UN's Wildlife Day Brings Worldwide Focus On Biodiversity, Suggestions From Missouri Botanical Garden
March 3 is the United Nations’ annual commemoration of World Wildlife Day, a time to highlight the importance of Earth’s natural resources and call for action to protect them.
This year’s theme is “Sustaining all life on Earth,” as 2020 is noted to be “a biodiversity super year.” The international body aims to raise awareness about the multitude of benefits of wildlife to people, plus the interlinkages between the various components of biodiversity and the threats they are facing.
On Tuesday’s St. Louis on the Air, host Sarah Fenske discussed the impact of biodiversity loss on Missouri's lesser-known native plants and insects. Joining the conversation were experts from the Missouri Botanical Garden: Quinn Long, director of the Shaw Nature Reserve, and Aaron Lynn-Vogel, horticulturist at the Kemper Center for Home Gardening.
They talked about habitats and wildlife at Shaw Nature Reserve, which is home to many species native to Missouri, and what homeowners can do to promote biodiversity in their own backyards through plant selection.
The reserve’s Ecological Restoration program enhances native biodiversity via three primary means: invasive species control, prescribed fire, and collecting and sowing seed of native species. Collectively, these measures enhance the diversity of native flora and the fauna (insects, birds, amphibians and more) that rely upon diverse intact plant communities.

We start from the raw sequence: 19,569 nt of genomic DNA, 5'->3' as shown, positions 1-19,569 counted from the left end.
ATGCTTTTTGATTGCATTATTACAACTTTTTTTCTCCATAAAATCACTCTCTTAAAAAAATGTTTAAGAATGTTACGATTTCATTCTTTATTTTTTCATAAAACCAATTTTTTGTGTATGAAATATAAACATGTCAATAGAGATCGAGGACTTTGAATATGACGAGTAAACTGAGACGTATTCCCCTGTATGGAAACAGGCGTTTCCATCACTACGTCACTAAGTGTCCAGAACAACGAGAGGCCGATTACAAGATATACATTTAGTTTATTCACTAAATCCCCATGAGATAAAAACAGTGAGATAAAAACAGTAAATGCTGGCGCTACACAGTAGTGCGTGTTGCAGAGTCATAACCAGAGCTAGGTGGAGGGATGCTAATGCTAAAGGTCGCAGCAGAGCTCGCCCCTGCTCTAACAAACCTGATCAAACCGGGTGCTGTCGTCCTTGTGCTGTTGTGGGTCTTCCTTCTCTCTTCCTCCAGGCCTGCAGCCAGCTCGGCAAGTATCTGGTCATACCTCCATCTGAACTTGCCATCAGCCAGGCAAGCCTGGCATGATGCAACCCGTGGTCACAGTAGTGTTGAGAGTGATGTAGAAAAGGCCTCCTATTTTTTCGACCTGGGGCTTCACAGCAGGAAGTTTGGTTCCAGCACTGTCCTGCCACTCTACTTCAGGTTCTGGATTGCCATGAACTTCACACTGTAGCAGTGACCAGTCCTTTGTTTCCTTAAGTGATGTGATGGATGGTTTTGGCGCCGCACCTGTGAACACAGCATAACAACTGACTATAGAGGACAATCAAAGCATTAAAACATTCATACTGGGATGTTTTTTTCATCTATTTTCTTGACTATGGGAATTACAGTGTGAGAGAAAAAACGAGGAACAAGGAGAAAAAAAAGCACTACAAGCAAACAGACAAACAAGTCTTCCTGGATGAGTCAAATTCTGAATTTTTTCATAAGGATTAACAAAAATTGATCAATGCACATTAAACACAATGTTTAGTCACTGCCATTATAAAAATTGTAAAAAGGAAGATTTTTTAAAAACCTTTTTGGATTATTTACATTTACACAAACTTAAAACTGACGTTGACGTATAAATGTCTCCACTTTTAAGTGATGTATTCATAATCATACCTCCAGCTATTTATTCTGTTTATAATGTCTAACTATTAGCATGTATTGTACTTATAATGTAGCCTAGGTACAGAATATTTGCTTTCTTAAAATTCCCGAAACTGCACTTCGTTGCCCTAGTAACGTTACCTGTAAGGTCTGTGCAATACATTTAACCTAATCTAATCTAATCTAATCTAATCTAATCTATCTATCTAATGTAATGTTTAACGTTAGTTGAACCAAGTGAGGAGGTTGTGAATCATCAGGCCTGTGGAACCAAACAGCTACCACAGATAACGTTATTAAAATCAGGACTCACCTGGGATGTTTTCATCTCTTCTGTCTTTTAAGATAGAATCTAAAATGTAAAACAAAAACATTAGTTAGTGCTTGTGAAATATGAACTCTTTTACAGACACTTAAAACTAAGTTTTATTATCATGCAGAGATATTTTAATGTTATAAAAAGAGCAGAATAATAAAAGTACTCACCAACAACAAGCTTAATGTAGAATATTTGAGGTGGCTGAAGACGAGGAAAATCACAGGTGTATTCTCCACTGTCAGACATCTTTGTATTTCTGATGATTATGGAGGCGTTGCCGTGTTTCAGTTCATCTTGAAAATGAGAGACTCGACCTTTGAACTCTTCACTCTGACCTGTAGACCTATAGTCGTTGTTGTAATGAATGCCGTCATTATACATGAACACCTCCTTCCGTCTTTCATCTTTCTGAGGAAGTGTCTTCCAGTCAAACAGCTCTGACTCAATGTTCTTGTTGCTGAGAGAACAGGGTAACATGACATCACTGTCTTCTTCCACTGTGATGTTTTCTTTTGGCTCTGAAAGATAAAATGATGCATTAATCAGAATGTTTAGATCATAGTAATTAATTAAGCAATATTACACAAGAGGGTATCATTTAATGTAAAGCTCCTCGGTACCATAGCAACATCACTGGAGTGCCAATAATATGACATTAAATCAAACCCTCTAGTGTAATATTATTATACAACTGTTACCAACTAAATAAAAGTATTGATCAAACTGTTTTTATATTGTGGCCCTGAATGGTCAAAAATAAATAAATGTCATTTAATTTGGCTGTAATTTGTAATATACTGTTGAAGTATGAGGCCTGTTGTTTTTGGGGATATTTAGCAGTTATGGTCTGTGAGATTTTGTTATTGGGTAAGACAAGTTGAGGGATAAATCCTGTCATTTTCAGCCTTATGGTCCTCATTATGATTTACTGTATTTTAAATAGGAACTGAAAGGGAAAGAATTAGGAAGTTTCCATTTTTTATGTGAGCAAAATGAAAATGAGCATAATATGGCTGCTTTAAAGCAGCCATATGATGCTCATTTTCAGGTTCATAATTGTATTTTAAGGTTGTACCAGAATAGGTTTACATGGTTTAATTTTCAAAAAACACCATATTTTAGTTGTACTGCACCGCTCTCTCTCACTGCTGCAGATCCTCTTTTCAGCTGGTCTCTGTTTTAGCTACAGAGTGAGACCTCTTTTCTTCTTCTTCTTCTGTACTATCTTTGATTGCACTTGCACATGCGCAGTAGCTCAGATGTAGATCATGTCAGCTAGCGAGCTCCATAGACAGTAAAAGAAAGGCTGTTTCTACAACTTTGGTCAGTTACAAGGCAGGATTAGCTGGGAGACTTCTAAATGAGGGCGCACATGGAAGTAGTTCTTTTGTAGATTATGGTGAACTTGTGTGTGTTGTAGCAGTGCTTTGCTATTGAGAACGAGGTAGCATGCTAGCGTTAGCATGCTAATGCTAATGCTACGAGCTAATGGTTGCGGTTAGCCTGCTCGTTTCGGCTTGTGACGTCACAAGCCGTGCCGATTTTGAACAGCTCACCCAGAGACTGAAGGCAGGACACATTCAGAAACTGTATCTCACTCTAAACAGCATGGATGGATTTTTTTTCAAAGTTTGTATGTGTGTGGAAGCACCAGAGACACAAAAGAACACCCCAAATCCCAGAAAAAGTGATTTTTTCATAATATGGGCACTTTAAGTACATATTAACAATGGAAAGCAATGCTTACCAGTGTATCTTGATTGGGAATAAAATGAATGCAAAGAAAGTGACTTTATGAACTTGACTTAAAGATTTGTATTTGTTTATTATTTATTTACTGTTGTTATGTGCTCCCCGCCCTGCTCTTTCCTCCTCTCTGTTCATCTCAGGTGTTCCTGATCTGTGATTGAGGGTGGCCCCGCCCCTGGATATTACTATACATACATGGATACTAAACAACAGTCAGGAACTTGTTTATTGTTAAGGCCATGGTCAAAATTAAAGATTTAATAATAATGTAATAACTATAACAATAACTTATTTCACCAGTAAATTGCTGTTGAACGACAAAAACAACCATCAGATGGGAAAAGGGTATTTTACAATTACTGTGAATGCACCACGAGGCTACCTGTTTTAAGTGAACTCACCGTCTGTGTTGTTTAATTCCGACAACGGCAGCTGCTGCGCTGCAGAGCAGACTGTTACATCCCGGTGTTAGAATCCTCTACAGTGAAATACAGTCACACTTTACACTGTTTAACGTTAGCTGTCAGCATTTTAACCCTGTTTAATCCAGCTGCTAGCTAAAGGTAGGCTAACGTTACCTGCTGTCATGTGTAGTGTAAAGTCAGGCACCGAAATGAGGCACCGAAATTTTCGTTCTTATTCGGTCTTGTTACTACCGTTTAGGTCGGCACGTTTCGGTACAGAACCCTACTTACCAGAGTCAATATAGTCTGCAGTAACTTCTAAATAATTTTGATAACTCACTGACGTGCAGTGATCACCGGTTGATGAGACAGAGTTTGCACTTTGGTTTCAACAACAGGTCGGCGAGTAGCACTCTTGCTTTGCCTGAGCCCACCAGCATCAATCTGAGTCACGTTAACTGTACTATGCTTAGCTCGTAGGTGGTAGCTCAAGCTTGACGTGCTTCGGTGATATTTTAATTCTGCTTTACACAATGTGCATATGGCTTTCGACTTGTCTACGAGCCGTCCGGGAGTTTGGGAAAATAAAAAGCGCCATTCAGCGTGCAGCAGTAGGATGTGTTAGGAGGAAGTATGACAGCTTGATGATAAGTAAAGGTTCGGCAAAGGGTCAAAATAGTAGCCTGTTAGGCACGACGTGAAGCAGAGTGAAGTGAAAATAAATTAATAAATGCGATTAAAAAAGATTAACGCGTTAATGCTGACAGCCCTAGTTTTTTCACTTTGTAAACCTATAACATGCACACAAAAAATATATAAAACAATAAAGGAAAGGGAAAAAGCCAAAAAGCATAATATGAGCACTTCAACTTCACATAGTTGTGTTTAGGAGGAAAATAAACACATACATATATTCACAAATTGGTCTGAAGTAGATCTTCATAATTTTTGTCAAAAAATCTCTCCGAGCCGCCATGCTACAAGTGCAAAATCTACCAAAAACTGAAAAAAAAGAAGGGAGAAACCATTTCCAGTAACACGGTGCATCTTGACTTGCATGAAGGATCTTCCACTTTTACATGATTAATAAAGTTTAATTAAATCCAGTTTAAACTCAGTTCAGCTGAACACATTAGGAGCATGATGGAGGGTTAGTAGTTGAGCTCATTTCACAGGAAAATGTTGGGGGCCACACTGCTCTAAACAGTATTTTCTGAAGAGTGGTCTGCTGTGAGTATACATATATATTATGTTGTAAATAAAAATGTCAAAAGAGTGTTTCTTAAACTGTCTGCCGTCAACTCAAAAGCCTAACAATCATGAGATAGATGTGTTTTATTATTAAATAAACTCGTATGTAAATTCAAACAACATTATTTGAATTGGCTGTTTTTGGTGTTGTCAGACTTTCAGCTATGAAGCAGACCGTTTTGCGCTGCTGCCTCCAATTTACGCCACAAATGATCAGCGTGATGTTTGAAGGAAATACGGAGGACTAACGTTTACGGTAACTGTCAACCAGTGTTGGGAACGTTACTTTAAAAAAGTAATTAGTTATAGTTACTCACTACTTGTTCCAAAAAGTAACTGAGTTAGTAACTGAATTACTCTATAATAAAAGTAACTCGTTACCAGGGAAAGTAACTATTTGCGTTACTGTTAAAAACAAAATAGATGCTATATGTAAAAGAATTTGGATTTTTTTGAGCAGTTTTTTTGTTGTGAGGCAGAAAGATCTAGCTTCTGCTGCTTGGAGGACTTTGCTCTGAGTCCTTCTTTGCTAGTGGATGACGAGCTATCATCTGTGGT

As Long and Lynn-Vogel explained, that plant selection comes with the acceptance of bugs. Having plants being nibbled on isn’t such a bad thing overall, as most bugs don’t pose a threat to humans and can help get rid of harmful bugs like aphids. Such native plants include milkweeds and pipevines that attract butterflies, dill and achillea (also known as yarrow).
The native plants also help attract the nearly 450 bee species in Missouri and baby birds which rely upon insect larvae that are hosted on the plants.
Contributing to biodiversity is very much achievable, Long and Lynn-Vogel said, even for those with limited gardening space. Something like a potted plant can go a long way, such as potting gaillardia plants (commonly known as blanket flowers), which do well in both attracting pollinators and looking pretty.
Listen to the full discussion:
“St. Louis on the Air” brings you the stories of St. Louis and the people who live, work and create in our region. The show is hosted by Sarah Fenske and produced by Alex Heuer, Emily Woodbury, Evie Hemphill, Lara Hamdan and Joshua Phelps. The engineer is Aaron Doerr, and production assistance is provided by Charlie McDonald.
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